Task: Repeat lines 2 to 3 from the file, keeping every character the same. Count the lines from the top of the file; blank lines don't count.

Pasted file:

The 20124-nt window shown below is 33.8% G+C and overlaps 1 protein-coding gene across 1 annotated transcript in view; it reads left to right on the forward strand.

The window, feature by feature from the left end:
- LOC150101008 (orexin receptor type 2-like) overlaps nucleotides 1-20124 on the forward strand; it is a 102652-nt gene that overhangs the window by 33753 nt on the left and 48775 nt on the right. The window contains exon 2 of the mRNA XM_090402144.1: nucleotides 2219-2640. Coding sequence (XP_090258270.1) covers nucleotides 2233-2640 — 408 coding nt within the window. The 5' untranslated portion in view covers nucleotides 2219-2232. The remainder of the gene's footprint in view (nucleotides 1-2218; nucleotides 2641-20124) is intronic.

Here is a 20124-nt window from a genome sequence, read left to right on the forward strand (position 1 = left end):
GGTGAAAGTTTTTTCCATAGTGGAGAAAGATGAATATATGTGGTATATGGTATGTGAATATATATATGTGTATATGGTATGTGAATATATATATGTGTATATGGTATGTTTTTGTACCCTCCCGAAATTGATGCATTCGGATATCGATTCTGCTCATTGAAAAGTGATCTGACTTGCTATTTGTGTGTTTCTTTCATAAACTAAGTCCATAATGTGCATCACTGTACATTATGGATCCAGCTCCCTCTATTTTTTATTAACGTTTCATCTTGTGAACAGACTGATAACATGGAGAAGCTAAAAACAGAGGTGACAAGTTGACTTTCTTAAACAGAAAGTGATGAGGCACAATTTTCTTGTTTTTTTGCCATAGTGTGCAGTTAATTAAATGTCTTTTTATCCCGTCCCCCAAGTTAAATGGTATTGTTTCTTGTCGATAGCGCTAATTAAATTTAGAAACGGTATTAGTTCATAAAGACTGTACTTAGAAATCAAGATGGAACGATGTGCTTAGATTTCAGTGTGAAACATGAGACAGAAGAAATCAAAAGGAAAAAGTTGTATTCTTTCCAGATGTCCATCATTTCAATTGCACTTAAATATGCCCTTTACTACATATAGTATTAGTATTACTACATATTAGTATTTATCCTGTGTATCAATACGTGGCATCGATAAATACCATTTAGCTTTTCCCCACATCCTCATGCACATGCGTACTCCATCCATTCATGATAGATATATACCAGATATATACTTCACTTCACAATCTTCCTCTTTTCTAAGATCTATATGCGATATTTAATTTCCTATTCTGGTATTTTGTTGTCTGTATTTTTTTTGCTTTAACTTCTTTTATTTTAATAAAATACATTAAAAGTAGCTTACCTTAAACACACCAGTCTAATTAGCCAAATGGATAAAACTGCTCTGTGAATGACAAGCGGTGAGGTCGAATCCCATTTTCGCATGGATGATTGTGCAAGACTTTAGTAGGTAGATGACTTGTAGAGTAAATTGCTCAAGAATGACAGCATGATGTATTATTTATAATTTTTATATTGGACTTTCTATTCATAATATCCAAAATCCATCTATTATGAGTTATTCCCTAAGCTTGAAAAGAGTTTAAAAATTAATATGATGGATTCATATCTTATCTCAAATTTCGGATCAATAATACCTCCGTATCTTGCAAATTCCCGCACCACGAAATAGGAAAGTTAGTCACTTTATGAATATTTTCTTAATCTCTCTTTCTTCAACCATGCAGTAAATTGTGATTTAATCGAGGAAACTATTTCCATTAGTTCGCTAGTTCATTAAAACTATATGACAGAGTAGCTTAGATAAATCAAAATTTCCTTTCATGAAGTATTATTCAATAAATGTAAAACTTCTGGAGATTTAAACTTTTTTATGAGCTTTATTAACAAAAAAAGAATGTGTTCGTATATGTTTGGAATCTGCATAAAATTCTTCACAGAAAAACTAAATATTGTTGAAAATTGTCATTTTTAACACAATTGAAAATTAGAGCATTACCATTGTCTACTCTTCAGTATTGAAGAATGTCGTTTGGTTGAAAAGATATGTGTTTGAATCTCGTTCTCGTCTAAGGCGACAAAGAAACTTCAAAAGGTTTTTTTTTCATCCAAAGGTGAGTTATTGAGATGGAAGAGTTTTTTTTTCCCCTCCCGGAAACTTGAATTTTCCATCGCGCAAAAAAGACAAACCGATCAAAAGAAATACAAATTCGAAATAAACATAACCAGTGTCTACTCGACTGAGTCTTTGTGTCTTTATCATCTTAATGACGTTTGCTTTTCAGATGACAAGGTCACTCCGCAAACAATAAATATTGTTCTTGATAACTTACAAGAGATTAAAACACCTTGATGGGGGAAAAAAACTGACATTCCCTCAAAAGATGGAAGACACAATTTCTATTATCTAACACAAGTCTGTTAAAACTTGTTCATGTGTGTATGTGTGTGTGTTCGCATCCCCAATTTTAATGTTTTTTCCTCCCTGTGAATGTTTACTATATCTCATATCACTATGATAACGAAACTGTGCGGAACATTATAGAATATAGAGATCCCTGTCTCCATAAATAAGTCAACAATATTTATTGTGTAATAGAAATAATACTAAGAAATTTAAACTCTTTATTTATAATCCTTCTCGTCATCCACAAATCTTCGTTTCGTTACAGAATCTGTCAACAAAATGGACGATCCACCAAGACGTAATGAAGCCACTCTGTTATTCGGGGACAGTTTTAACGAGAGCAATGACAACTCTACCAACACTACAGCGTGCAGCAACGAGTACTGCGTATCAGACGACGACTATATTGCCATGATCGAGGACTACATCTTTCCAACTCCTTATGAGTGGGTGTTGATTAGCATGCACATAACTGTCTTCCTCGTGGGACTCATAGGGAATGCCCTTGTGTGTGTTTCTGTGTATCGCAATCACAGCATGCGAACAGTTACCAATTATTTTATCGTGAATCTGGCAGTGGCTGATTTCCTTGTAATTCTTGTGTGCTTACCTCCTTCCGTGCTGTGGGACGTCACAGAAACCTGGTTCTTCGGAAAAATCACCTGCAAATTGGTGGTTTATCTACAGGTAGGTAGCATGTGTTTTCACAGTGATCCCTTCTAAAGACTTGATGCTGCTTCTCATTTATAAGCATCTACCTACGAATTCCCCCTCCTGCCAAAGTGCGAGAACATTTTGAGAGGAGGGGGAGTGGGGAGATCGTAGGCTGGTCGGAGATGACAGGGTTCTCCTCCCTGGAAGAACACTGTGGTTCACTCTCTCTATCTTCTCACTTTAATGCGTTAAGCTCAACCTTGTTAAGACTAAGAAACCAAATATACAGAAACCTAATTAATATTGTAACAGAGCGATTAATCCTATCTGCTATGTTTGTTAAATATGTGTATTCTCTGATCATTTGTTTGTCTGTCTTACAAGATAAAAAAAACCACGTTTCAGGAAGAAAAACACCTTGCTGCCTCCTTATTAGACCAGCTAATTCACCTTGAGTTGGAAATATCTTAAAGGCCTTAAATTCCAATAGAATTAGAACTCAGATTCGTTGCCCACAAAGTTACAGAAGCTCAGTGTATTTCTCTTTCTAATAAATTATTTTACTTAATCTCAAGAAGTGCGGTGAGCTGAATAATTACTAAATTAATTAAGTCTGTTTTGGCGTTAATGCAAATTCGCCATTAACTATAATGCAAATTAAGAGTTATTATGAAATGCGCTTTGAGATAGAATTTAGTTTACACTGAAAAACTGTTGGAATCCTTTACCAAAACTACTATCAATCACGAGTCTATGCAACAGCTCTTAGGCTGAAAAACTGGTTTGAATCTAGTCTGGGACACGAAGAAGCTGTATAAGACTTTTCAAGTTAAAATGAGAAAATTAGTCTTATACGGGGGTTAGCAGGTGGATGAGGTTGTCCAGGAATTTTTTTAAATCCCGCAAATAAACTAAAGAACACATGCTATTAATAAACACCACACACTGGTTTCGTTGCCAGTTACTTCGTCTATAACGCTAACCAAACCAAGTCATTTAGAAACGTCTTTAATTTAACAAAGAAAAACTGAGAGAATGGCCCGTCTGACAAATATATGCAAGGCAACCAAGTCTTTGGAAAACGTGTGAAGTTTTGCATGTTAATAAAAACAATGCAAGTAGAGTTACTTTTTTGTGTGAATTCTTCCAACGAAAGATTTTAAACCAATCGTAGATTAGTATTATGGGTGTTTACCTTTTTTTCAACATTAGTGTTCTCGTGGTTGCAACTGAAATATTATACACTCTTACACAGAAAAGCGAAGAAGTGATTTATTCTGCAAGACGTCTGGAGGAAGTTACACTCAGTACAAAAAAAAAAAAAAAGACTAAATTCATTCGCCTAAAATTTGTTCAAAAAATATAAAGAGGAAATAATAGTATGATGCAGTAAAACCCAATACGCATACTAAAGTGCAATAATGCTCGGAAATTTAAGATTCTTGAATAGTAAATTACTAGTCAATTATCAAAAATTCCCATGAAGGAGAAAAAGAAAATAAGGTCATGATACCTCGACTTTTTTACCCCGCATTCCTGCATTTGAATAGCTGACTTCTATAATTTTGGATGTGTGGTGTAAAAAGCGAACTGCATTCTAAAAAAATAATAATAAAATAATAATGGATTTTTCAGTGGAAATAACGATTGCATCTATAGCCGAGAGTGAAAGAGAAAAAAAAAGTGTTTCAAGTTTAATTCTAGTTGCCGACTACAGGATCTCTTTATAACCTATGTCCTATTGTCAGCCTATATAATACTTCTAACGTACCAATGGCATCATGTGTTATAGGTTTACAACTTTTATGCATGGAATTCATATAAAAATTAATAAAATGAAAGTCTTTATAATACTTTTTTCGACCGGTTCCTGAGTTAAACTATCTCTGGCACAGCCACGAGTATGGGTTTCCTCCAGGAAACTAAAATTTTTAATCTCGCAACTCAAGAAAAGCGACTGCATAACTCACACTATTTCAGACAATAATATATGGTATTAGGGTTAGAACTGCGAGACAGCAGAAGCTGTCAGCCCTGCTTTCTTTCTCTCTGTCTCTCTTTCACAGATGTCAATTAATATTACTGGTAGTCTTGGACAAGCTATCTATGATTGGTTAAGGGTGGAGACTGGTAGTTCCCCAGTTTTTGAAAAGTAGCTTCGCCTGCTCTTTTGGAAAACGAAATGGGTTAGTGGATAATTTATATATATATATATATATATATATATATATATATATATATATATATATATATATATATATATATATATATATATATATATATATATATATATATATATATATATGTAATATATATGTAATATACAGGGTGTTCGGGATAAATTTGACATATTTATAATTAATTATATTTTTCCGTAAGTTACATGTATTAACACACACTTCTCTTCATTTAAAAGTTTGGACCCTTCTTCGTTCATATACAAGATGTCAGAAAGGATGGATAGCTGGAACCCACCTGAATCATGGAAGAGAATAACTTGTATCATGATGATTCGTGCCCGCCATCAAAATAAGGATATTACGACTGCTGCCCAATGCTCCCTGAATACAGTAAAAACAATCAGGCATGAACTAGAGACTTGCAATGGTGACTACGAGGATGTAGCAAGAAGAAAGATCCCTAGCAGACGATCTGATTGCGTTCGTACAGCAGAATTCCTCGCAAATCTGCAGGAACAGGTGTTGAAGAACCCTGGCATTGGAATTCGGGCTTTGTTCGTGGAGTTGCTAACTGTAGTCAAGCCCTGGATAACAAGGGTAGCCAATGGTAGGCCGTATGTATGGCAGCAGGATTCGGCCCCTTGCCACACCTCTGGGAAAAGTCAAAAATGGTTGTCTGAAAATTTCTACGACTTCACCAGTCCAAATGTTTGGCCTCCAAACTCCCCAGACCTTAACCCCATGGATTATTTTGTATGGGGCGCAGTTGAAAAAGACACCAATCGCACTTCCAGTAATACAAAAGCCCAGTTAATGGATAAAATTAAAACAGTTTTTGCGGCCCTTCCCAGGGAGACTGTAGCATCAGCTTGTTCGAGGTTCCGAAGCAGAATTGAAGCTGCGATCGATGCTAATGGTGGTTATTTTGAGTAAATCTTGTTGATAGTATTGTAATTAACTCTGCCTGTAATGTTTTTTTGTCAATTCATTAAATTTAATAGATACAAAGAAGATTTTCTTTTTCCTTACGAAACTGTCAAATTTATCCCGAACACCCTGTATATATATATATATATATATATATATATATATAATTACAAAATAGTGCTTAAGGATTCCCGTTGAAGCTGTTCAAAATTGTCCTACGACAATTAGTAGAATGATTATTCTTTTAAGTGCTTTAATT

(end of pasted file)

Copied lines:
The window, feature by feature from the left end:
- LOC150101008 (orexin receptor type 2-like) overlaps nucleotides 1-20124 on the forward strand; it is a 102652-nt gene that overhangs the window by 33753 nt on the left and 48775 nt on the right. The window contains exon 2 of the mRNA XM_090402144.1: nucleotides 2219-2640. Coding sequence (XP_090258270.1) covers nucleotides 2233-2640 — 408 coding nt within the window. The 5' untranslated portion in view covers nucleotides 2219-2232. The remainder of the gene's footprint in view (nucleotides 1-2218; nucleotides 2641-20124) is intronic.